Vanes isentropic Mach number distributions at midspan. The dashed line refers to the single vane model and the shaded area represents the minimum to maximum envelope of the integrated TCF+IPT model.

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Fig. 17

IPT inlet distortions in terms of p00/T00 relative to flat profile (reference). ESP and EWP are families of endwall strong or weak profiles, respectively. The dashed line is the expected design distribution.

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Fig. 18

Impact of inlet distortion on FF (dashed) and efficiency (solid). All the variations are % with respect to the flat reference profile. The abscissa represents the endwall value respect to profile average.

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Fig. 19

Spanwise profiles of the IPT stator flow coefficient for different inlet profiles

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Fig. 20

Stator inlet (left) and stator exit (right) spanwise profiles of the mass flow rate for EWP and ESP

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Fig. 21

Stator (left) and rotor (right) kinetic losses for ESP and EWP

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Fig. 22

Qualitative sketch of the overall computational domain when cavities are directly gridded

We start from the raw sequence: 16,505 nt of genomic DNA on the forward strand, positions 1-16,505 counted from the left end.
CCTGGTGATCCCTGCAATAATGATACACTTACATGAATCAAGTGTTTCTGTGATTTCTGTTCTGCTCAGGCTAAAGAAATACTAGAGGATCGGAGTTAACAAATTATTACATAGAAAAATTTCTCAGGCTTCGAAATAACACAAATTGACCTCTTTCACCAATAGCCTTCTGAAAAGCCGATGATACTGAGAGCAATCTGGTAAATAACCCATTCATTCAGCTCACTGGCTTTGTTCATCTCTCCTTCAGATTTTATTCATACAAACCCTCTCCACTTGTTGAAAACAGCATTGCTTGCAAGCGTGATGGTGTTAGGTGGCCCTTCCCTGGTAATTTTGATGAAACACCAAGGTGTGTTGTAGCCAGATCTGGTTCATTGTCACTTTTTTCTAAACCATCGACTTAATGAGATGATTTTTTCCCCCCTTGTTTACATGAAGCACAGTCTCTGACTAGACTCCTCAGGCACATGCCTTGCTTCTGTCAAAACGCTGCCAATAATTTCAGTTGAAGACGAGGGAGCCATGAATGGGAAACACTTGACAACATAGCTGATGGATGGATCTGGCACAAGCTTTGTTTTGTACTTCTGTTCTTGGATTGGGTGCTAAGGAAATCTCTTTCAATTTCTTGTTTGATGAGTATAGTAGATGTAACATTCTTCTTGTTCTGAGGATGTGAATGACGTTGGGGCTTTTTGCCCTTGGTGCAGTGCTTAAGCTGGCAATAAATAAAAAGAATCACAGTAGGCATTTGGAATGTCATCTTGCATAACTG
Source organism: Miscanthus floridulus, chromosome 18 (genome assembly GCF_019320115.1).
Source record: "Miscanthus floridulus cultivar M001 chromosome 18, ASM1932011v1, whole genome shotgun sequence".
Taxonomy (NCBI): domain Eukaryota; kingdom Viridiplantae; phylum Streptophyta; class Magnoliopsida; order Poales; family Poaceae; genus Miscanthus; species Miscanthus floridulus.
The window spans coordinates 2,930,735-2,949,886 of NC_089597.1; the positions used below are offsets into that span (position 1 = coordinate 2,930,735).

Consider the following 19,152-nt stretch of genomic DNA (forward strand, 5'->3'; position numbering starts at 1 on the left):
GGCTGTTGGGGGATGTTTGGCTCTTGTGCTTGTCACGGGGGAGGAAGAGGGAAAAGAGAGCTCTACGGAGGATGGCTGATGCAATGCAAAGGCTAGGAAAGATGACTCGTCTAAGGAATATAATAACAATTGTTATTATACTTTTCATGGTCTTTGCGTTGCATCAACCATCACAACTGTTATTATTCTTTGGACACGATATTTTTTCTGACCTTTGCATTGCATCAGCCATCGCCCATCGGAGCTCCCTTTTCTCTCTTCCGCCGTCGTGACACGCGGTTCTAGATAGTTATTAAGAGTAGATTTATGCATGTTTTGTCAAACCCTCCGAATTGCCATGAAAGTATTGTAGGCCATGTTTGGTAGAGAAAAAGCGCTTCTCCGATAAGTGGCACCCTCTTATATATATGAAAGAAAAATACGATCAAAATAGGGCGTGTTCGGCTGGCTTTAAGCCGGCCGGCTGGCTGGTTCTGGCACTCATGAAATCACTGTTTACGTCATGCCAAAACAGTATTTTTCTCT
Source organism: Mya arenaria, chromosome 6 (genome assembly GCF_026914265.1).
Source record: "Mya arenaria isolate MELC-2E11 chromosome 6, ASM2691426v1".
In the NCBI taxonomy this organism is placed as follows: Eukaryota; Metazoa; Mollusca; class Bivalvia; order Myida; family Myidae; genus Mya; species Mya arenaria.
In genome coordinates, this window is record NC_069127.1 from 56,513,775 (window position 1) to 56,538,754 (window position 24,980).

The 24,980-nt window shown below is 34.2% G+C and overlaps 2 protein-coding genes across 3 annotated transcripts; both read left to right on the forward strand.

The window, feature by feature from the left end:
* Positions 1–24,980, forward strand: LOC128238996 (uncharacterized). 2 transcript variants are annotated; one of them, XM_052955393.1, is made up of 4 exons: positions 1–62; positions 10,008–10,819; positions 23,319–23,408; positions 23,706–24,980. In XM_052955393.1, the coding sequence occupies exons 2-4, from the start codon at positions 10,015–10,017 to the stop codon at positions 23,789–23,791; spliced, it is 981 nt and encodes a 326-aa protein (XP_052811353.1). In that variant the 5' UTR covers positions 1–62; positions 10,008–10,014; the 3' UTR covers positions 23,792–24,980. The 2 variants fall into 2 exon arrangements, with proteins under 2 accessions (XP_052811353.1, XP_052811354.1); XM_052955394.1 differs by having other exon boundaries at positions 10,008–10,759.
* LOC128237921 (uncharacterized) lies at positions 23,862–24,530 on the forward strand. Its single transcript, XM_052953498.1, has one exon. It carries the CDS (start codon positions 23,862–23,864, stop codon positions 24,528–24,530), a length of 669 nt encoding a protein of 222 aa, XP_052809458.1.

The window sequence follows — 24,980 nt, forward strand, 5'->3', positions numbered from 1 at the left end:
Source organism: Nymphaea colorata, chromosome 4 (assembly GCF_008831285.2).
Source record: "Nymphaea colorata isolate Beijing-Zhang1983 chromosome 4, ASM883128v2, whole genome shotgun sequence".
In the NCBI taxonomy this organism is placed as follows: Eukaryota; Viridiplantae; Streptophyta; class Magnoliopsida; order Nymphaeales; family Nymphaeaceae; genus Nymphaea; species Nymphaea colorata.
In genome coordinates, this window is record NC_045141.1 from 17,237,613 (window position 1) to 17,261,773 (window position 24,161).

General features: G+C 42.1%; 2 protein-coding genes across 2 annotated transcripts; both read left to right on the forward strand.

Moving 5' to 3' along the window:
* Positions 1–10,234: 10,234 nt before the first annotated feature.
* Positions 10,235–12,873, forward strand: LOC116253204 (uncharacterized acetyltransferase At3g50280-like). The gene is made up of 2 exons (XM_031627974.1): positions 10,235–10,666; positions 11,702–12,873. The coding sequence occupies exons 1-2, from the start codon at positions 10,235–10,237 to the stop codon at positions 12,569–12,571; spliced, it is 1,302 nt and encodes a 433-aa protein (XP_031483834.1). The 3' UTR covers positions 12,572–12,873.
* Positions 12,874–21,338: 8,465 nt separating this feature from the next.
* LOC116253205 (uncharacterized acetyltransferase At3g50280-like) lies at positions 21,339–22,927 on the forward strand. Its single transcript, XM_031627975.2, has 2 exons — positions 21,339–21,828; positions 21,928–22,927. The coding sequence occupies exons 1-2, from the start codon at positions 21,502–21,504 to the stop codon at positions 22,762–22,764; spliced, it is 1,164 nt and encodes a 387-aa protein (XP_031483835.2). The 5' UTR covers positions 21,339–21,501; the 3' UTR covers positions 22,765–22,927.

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Fig. 23

IPT stage spanwise distributions of the exit flow angle (a), blade row efficiency (b), and flow rate (c)

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Fig. 24

IPT exit contour of blade-row efficiency (a), without source terms, (b) with source terms, (c) with resolved cavities

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Fig. 25

Comparison between the steady and time-averaged unsteady IPT spanwise distribution of exit flow angle (a), rotor efficiency (b), and flow rate (c)

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Fig. 26

Entropy contours at the blade exit predicted by the steady (left), time-averaged unsteady (center), instantaneous unsteady (right) CFD approach with endwall source terms

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Fig. 27

Efficiency curves as estimated by CFD and mean-line code Qualitative blade loadings in different regimes of speed ratio are also reported